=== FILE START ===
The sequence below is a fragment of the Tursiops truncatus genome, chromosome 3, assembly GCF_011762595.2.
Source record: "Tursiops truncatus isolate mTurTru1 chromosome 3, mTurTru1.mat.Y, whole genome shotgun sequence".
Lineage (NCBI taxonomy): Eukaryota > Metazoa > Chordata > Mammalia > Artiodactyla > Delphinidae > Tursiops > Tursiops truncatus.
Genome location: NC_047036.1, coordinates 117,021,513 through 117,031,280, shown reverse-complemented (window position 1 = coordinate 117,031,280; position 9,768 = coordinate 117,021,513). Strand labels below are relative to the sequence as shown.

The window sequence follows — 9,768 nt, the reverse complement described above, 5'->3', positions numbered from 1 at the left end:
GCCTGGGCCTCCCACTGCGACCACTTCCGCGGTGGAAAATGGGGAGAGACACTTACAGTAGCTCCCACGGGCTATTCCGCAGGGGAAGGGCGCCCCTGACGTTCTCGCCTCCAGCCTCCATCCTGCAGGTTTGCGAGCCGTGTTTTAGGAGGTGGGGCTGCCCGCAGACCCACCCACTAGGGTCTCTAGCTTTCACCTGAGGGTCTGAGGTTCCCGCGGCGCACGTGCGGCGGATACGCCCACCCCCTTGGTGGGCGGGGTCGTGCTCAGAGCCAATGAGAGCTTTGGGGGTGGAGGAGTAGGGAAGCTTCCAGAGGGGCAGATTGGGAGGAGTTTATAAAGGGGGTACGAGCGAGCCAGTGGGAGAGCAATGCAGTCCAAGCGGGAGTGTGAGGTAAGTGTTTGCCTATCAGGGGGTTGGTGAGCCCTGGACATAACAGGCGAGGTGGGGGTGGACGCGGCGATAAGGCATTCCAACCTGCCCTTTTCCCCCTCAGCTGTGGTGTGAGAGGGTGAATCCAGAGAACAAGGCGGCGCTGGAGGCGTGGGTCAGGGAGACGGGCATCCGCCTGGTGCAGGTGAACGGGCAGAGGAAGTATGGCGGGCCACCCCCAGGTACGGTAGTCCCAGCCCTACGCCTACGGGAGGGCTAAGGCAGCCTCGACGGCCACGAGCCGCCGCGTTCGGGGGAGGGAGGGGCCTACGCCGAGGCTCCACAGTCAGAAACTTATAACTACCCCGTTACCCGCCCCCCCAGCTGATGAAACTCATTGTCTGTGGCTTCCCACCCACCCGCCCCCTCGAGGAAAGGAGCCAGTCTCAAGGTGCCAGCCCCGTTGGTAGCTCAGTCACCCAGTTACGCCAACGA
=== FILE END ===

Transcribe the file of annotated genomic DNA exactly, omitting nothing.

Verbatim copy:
The sequence below is a fragment of the Tursiops truncatus genome, chromosome 3, assembly GCF_011762595.2.
Source record: "Tursiops truncatus isolate mTurTru1 chromosome 3, mTurTru1.mat.Y, whole genome shotgun sequence".
Lineage (NCBI taxonomy): Eukaryota > Metazoa > Chordata > Mammalia > Artiodactyla > Delphinidae > Tursiops > Tursiops truncatus.
Genome location: NC_047036.1, coordinates 117,021,513 through 117,031,280, shown reverse-complemented (window position 1 = coordinate 117,031,280; position 9,768 = coordinate 117,021,513). Strand labels below are relative to the sequence as shown.

The window sequence follows — 9,768 nt, the reverse complement described above, 5'->3', positions numbered from 1 at the left end:
GCCTGGGCCTCCCACTGCGACCACTTCCGCGGTGGAAAATGGGGAGAGACACTTACAGTAGCTCCCACGGGCTATTCCGCAGGGGAAGGGCGCCCCTGACGTTCTCGCCTCCAGCCTCCATCCTGCAGGTTTGCGAGCCGTGTTTTAGGAGGTGGGGCTGCCCGCAGACCCACCCACTAGGGTCTCTAGCTTTCACCTGAGGGTCTGAGGTTCCCGCGGCGCACGTGCGGCGGATACGCCCACCCCCTTGGTGGGCGGGGTCGTGCTCAGAGCCAATGAGAGCTTTGGGGGTGGAGGAGTAGGGAAGCTTCCAGAGGGGCAGATTGGGAGGAGTTTATAAAGGGGGTACGAGCGAGCCAGTGGGAGAGCAATGCAGTCCAAGCGGGAGTGTGAGGTAAGTGTTTGCCTATCAGGGGGTTGGTGAGCCCTGGACATAACAGGCGAGGTGGGGGTGGACGCGGCGATAAGGCATTCCAACCTGCCCTTTTCCCCCTCAGCTGTGGTGTGAGAGGGTGAATCCAGAGAACAAGGCGGCGCTGGAGGCGTGGGTCAGGGAGACGGGCATCCGCCTGGTGCAGGTGAACGGGCAGAGGAAGTATGGCGGGCCACCCCCAGGTACGGTAGTCCCAGCCCTACGCCTACGGGAGGGCTAAGGCAGCCTCGACGGCCACGAGCCGCCGCGTTCGGGGGAGGGAGGGGCCTACGCCGAGGCTCCACAGTCAGAAACTTATAACTACCCCGTTACCCGCCCCCCCAGCTGATGAAACTCATTGTCTGTGGCTTCCCACCCACCCGCCCCCTCGAGGAAAGGAGCCAGTCTCAAGGTGCCAGCCCCGTTGGTAGCTCAGTCACCCAGTTACGCCAACGA